The ‘Deportation’ Matter: What about Us?

The news media has been at fever pitch in recent weeks over the issue of ‘deportation’ of citizens out of Lagos State to Anambra State. The merits and demerits have been discussed though the real focus became ethnic – Yorubas versus Igbos.

There is an aspect to this issue that has been ignored and this provides just another indication of why we remain underdeveloped. That is, the role we citizens could have and can play in addressing the problem.

So, what was the problem?

The problem was not a dispute between Yorubas and Igbos, neither was it an indigene versus settlers issue per se. I believe the problem is the overpopulation of Lagos State. Due to our underdevelopment, our nation has for several years witnessed a huge surge in citizens to the large cities – Lagos, Port Harcourt, Abuja and Kano.

The challenge is these large cities have limited opportunities for an ever increasing national population. Nevertheless, many more citizens are relocating to these cities and this trend will continue for years to come. The result is that millions of citizens are homeless in these cities; many of them are income earners but can’t afford what is available and even what is available are usually not conducive for human living.

Even in developed countries, the major cities are usually the star attraction for citizens seeking opportunities to make a good living. So, what is different in our case?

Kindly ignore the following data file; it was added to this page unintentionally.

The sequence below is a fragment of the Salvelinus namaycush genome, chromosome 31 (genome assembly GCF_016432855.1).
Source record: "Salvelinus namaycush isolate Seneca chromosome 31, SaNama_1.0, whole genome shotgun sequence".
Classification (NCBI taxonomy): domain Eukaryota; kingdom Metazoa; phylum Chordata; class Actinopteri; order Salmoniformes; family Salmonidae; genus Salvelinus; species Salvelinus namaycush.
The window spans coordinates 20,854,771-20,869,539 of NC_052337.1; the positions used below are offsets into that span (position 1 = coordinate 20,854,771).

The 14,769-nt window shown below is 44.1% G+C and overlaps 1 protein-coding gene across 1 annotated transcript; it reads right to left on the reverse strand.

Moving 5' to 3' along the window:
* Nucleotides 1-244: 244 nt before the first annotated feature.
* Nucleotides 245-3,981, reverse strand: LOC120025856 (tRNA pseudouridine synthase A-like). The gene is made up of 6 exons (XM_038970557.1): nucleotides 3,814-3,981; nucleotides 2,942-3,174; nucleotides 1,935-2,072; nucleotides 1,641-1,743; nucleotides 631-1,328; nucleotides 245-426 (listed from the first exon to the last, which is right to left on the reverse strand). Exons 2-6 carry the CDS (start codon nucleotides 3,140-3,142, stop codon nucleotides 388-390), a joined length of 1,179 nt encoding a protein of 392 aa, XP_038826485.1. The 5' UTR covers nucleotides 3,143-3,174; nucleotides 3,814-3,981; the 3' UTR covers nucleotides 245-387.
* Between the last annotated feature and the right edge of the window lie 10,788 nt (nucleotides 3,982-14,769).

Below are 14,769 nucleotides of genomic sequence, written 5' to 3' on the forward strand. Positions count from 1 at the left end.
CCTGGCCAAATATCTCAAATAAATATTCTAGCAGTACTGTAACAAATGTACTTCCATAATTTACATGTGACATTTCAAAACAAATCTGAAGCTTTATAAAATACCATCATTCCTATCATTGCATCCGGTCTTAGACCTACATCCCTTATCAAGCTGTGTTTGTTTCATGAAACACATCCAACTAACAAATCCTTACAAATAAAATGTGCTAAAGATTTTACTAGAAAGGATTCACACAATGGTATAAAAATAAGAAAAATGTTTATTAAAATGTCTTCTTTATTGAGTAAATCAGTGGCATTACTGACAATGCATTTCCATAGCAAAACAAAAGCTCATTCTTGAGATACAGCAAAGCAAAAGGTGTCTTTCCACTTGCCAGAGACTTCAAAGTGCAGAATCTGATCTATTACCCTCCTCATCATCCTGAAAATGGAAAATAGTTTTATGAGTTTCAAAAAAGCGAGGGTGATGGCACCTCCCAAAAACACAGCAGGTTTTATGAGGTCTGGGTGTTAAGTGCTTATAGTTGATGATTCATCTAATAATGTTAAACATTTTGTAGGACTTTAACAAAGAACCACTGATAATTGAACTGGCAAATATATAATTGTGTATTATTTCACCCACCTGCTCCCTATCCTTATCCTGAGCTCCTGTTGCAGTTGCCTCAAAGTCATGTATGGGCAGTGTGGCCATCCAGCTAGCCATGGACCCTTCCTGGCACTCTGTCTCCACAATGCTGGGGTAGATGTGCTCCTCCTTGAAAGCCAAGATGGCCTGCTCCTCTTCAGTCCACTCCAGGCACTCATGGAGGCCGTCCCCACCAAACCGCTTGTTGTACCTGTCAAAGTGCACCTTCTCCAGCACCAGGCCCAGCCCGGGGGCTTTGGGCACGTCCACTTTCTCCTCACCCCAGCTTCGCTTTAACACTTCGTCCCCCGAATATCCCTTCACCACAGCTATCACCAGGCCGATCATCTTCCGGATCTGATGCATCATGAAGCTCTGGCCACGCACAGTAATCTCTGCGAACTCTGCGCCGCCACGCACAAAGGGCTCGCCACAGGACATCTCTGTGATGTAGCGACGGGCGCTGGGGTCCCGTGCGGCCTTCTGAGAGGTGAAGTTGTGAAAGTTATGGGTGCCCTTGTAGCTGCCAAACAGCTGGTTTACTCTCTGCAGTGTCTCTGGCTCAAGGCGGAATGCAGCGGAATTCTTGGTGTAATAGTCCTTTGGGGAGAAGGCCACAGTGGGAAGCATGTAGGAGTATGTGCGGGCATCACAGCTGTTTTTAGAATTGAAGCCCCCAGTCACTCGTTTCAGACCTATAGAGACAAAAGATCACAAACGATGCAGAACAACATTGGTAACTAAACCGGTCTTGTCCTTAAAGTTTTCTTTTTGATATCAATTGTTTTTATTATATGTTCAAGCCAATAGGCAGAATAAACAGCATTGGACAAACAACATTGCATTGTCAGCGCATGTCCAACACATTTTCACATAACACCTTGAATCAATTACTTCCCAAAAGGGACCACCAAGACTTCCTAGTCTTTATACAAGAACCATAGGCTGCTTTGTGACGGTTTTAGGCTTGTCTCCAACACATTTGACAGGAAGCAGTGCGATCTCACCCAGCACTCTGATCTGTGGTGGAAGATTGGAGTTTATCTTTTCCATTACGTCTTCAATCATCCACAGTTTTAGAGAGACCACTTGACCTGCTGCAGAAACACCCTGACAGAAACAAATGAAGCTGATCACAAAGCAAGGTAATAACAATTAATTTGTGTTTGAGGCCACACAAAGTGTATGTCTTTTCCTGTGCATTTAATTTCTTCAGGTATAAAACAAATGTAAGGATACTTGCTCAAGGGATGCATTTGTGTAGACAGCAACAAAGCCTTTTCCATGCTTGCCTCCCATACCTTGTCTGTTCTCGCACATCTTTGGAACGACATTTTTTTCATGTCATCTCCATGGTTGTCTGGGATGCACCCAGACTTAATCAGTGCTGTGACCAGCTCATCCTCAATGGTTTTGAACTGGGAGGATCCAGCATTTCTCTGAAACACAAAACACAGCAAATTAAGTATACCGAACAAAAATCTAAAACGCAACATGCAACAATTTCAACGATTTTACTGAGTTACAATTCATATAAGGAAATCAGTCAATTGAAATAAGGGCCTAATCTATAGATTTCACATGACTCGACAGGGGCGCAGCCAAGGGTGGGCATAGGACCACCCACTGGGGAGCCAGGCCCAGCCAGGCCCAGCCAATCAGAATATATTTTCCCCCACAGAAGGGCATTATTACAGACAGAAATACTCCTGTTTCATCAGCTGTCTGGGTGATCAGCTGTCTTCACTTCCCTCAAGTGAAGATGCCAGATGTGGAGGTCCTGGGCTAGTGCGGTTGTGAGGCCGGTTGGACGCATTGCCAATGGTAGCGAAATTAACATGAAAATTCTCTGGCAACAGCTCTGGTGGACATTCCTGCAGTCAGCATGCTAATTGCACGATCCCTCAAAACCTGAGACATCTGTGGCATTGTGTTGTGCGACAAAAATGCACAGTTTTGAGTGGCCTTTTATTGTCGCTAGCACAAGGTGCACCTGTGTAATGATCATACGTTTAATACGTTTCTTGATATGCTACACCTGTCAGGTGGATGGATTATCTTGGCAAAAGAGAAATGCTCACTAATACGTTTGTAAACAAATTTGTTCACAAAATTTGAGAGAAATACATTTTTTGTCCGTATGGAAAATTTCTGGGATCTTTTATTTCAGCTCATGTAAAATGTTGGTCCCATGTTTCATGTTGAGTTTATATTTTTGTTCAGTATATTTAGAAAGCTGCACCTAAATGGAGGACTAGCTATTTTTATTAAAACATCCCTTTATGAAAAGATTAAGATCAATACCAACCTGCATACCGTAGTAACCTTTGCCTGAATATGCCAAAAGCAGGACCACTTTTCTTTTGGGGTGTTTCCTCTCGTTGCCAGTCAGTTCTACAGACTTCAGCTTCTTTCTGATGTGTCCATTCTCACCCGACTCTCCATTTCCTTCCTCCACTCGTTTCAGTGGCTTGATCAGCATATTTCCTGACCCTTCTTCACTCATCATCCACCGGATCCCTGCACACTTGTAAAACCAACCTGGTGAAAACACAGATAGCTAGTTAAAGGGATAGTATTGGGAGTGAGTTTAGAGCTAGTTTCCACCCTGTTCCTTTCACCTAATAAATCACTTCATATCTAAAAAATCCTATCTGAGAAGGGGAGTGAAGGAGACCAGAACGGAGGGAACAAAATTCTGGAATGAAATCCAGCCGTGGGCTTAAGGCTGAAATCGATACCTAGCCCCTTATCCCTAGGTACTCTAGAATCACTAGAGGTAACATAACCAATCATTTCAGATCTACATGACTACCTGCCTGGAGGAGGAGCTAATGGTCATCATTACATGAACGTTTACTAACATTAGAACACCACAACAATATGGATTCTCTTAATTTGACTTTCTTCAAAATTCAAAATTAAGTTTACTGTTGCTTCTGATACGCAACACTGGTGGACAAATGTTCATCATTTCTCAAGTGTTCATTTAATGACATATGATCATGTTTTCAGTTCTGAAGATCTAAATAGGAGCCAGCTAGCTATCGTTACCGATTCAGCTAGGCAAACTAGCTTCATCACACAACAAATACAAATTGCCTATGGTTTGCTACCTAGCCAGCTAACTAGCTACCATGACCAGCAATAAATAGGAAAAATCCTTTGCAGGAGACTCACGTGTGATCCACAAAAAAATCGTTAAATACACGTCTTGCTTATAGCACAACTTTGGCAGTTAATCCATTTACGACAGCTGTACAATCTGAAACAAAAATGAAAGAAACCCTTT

Poor Infrastructure:  A key element in cities such as Dubai, Shanghai, New York, Paris and London is the high level of infrastructural development that is constantly being improved. There is housing, electricity, water, sewage system, good road network with a good traffic system and most importantly, a good rail network. The good transportation system means people can live in neighbouring states and come into the city only for work.

Social Housing: Another key element of major developed cities is a growing number of social housing for low income earners. This helps to reduce the number of homeless people.

Opportunities: These big developed cities have an ever increasing number of opportunities in a wide range of sectors as companies, organisations, governments and individuals keep innovating. This means, jobs or income-generating opportunities increase as the population increases.

Without affordable housing, a well-developed & well-managed infrastructure and increasing opportunities, the major cities in Nigeria are at breaking point and the result is that all her citizens (from the wealthy to the poor) are unhappy with the quality of life and are considering other options.

The governments of these cities are said to being undertaking various initiatives to address the challenge but can they achieve success without significant input from citizenry? I don’t believe so.

So, what can citizens do to complement Government’s efforts?